So I realize I’ve been a bit cagey about this, mostly because I didn’t want to jinx anything. But I’m now officially on my way, so I think it’s copacetic to talk about it.
I’m currently headed west, more or less, to Los Angeles. And once I arrive there the plan is to rent a car, and turn north, driving along the 101, until I reach Pacific Grove for two nights.
Then, on Thursday, I have an interview with the a company that I originally talked to more than 4 months ago.
But that’s getting ahead of ourselves.
Yesterday I gave Jen and Daphne a hug goodbye, and got a ride from my dad to the Amtrak station for this little sojourn.
Not exactly Grand Central…
I’ve actually always wanted to take a cross-country train in the U.S., and this seemed like the perfect moment to do so. (I mean, when am I ever going to have this kind of time again?) And since the company I’m interviewing with is reimbursing me for the trip/hotel, this seemed like a very rare opportunity.
And so here I am. Sitting on that very train and rolling at a glacial pace toward El Paso. We’re somewhere near Marfa (I know this because the “Marfa Target” just went by), and I’ll tell you, this area of Texas is absolutely desolate. I get why Cormac McCarthy loves it so much. It’s bleak, harsh, and unwelcoming…which, collectively, I suppose does have a kind of majesty to it.
I think I see John Grady Cole…
Perhaps it’s this landscape, but I’m already feeling the fact that this is the longest stretch that I’ve ever been away from my wife and daughter.
And I miss them very much already.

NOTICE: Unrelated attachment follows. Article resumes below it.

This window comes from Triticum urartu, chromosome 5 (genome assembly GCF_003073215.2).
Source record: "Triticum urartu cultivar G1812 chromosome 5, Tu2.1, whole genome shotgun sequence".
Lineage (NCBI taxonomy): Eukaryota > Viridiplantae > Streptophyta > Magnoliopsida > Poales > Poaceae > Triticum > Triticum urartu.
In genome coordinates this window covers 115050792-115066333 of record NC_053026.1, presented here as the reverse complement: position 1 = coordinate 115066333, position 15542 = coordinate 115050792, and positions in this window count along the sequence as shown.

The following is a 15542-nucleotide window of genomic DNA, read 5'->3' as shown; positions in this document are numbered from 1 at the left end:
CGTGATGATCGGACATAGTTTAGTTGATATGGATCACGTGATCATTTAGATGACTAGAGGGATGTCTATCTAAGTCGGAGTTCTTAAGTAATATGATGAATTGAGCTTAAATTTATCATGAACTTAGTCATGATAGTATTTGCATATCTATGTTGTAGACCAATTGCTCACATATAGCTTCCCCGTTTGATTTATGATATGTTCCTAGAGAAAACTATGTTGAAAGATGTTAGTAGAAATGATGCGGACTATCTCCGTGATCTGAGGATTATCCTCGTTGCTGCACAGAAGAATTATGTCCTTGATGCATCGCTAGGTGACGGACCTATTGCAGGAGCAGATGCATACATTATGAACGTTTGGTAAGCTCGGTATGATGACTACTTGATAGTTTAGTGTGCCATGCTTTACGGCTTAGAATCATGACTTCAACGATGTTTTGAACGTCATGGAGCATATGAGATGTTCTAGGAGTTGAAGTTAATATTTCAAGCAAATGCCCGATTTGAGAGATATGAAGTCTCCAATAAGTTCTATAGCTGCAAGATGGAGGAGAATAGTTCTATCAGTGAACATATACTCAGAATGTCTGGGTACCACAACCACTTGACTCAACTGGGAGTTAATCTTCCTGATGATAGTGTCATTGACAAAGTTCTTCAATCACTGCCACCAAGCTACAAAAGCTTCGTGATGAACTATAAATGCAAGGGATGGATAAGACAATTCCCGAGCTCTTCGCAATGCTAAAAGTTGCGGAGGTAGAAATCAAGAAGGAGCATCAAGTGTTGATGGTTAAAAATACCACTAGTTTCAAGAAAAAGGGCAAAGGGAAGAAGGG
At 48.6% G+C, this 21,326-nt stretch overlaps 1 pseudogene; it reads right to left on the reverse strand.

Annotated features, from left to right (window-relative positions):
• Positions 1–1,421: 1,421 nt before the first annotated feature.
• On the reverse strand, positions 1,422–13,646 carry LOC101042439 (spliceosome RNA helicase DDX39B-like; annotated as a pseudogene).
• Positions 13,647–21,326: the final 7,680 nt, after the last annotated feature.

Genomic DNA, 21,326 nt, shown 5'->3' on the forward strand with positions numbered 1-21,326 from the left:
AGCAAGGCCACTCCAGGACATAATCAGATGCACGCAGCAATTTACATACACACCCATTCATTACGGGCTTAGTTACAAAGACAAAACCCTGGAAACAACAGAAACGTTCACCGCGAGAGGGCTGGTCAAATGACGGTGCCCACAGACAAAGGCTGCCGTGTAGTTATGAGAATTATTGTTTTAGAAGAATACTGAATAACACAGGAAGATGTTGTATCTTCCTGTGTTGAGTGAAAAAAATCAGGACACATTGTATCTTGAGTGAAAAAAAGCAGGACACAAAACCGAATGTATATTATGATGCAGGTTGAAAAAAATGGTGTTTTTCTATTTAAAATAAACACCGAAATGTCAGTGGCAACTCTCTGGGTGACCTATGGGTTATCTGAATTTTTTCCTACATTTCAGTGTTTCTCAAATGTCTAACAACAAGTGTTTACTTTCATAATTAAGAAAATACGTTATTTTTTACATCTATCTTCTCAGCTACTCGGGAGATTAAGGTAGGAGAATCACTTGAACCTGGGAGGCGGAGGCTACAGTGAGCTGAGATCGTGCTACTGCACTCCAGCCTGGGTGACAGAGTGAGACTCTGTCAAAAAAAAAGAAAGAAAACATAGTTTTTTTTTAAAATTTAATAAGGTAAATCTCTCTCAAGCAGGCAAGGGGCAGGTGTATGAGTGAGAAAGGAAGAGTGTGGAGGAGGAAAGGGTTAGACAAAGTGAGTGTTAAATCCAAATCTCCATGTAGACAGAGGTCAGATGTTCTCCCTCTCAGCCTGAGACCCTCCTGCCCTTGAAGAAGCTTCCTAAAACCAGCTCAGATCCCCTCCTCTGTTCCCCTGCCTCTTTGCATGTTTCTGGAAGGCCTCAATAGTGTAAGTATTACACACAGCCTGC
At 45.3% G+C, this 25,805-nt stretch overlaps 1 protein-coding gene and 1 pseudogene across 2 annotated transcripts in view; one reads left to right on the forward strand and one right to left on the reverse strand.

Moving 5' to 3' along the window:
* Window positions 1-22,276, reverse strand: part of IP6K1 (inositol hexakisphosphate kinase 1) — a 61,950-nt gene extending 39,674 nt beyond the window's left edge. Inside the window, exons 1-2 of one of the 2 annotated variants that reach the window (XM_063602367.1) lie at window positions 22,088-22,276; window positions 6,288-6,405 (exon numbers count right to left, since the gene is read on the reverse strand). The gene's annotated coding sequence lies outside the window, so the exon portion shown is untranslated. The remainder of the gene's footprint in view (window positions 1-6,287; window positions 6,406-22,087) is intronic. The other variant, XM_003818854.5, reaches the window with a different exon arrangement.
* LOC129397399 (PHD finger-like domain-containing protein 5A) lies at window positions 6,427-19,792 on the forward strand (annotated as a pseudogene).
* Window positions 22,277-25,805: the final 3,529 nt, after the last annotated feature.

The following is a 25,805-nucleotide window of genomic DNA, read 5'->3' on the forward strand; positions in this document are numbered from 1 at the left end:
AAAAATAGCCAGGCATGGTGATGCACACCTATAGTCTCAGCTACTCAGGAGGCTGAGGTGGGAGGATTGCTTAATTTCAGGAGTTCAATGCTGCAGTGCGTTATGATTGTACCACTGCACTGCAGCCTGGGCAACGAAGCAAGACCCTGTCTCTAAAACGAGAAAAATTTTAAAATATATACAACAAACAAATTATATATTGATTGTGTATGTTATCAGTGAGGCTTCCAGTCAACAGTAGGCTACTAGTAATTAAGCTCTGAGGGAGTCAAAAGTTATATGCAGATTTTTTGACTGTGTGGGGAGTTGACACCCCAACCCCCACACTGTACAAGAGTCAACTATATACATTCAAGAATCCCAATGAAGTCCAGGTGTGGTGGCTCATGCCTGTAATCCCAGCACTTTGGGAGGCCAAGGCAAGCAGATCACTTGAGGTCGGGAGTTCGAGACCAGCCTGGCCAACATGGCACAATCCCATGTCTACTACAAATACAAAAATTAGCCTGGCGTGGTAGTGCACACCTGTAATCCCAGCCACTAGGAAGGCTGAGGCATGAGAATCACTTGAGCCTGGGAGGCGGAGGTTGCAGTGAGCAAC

Which is, in itself, I suppose a solid reminder when removed from the day-to-day grind. A quick poke to highlight how lucky I am to have such a sweet, loving, wonderful little girl, and such a beautiful, smart and kindly wife, both of whom I love without limits.
This is going to be hard.
And speaking of the smaller of my two favorite people, last week was Daphne’s first week of school.
This was taken just after the traumatic experience that was her first school haircut.
She’s started the Early Childhood Autism Program, or ECAP, at a nearby elementary. And to say we were nervous about this would be an insult to understatements made throughout history.
She hasn’t really ever been away from family before, and she was suddenly thrust headfirst into an 8:20 – 12:40, Monday through Friday class schedule.
And, aside from crying quite a bit on the first day, she has absolutely rocked it.
There were a few tears, and an utterly heartrending reach for daddy for help while her teacher whisked her away on Day 2. But by Wednesday we’d hit our stride, and by Thursday she didn’t even protest. She just hopped out of the car, put her backpack on, and walked in like a big girl.
No, it’s her daddy who’s still getting all emotional during this process each morning. And I must be wearing this concern very clearly, because the teachers always give me a quick encouraging smile and remind me that “we’ll take good care of her, Dad.”
Typically I can’t even respond. I just take a deep, shaky breath and nod my head.
But, as I said, she’s doing fantastically well. She’s complying with her teachers’ requests, staying in her seat, and getting great marks every day. She’s taken to the program better than we’d ever expected. It’s unfortunate that she’ll only go for a few more weeks before summer vacation kicks in.
And depending on how this interview goes on Thursday, she might have an all new school in California by next year.
But again, I’m getting ahead of myself. This is just an interview, and I’ve had way too many of them to put any kind of stock in the process anymore. (Even if they are footing the bill for me to come halfway across the country to meet them…)
Time will tell.
Okay, I’ll have a lot more to say about the train trip and Day 2 very soon.
Talk to you then.